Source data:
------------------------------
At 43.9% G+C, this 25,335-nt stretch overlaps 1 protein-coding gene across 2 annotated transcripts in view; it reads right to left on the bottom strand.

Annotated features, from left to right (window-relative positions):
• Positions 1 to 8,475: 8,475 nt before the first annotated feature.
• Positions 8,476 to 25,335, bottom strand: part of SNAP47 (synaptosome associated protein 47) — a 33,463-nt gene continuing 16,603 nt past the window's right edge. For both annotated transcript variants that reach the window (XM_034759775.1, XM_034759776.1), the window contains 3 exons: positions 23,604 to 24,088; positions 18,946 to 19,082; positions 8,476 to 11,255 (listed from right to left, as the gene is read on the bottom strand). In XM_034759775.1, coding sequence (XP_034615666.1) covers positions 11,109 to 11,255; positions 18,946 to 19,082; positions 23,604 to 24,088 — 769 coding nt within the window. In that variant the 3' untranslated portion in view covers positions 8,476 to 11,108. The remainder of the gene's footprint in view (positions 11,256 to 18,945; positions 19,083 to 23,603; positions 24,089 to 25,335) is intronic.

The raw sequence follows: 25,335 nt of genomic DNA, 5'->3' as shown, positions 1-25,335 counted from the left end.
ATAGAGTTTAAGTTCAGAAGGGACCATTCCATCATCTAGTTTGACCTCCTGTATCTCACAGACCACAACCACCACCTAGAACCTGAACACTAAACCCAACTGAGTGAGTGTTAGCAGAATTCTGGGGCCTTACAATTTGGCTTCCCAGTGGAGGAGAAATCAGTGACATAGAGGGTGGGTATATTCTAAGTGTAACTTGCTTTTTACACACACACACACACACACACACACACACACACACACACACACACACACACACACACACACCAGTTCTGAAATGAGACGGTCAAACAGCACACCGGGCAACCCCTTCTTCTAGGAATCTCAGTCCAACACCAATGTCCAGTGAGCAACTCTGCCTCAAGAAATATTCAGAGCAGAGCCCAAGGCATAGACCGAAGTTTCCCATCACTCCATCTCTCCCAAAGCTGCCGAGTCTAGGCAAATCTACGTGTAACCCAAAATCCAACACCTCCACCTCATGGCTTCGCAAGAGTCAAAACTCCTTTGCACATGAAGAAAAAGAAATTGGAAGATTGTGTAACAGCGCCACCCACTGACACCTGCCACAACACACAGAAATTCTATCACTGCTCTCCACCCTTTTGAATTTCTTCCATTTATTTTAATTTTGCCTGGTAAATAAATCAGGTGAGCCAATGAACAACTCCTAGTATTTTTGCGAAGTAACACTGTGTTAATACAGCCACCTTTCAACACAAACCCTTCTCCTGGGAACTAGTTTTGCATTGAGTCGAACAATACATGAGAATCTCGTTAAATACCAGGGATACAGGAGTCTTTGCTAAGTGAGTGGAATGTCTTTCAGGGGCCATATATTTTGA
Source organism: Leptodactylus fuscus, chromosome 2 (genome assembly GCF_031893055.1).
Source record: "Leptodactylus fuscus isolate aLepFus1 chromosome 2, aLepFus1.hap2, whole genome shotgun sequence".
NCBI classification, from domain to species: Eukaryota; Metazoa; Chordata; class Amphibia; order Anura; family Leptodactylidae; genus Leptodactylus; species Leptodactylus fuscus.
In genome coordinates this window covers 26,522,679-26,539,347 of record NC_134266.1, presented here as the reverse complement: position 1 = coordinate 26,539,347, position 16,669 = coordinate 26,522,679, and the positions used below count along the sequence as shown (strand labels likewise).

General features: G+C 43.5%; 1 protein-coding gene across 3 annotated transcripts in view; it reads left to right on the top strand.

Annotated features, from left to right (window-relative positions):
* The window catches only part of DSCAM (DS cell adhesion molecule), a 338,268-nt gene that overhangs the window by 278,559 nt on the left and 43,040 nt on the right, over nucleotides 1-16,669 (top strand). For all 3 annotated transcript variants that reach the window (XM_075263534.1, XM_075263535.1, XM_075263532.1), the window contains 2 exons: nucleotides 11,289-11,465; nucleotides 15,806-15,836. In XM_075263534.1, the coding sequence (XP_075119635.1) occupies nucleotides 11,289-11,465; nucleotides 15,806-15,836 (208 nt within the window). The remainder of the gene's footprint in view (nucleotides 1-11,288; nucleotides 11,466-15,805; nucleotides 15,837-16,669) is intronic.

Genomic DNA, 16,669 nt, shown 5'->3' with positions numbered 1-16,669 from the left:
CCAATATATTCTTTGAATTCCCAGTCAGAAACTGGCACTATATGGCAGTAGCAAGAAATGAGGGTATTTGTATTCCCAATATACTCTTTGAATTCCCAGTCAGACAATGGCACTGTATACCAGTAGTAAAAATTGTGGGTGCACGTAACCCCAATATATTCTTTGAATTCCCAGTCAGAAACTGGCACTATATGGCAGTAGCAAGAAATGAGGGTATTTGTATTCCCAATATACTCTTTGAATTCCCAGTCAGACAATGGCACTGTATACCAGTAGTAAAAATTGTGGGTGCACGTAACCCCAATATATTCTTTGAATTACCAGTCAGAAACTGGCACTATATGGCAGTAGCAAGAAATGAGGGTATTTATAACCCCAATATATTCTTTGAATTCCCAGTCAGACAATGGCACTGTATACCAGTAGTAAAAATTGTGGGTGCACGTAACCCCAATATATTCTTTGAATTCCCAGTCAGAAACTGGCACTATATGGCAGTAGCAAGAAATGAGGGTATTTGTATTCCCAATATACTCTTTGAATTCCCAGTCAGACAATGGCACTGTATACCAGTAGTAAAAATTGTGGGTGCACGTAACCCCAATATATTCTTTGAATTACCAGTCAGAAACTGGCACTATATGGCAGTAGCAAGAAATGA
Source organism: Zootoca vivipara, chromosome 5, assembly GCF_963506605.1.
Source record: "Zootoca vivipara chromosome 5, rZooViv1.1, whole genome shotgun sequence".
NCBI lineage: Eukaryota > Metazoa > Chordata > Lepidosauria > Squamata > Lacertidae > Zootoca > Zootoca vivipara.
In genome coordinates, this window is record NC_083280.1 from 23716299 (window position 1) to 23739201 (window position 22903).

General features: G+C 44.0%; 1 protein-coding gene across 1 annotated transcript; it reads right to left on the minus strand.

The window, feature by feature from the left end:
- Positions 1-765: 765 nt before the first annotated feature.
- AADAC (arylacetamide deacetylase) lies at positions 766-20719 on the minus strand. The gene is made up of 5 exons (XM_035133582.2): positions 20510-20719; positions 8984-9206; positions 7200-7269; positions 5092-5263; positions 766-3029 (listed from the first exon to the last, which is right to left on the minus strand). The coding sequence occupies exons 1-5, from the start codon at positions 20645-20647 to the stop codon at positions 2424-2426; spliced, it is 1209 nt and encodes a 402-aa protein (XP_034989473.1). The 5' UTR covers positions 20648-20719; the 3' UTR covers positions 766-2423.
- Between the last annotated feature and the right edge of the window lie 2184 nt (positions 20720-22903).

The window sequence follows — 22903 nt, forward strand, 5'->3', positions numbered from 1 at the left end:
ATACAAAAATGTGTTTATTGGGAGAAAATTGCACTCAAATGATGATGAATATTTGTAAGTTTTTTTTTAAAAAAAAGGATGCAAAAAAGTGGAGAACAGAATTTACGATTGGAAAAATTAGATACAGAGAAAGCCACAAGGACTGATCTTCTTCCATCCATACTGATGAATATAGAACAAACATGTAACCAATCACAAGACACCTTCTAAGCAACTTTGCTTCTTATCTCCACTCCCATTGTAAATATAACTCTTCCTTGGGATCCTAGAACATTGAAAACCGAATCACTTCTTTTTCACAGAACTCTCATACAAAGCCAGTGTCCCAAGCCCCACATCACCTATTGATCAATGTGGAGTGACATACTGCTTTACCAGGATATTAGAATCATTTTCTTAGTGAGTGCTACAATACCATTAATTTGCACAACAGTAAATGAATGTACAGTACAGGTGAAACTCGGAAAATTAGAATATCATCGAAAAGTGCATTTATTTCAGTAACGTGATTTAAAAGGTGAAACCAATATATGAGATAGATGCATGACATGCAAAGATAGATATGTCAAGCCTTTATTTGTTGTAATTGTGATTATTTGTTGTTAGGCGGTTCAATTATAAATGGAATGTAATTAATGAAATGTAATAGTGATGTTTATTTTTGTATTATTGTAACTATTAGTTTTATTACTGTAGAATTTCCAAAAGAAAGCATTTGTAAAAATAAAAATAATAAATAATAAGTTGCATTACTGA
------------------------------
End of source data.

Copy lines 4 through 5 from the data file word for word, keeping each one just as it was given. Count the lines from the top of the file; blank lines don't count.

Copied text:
• Positions 8,476 to 25,335, bottom strand: part of SNAP47 (synaptosome associated protein 47) — a 33,463-nt gene continuing 16,603 nt past the window's right edge. For both annotated transcript variants that reach the window (XM_034759775.1, XM_034759776.1), the window contains 3 exons: positions 23,604 to 24,088; positions 18,946 to 19,082; positions 8,476 to 11,255 (listed from right to left, as the gene is read on the bottom strand). In XM_034759775.1, coding sequence (XP_034615666.1) covers positions 11,109 to 11,255; positions 18,946 to 19,082; positions 23,604 to 24,088 — 769 coding nt within the window. In that variant the 3' untranslated portion in view covers positions 8,476 to 11,108. The remainder of the gene's footprint in view (positions 11,256 to 18,945; positions 19,083 to 23,603; positions 24,089 to 25,335) is intronic.

The raw sequence follows: 25,335 nt of genomic DNA, 5'->3' as shown, positions 1-25,335 counted from the left end.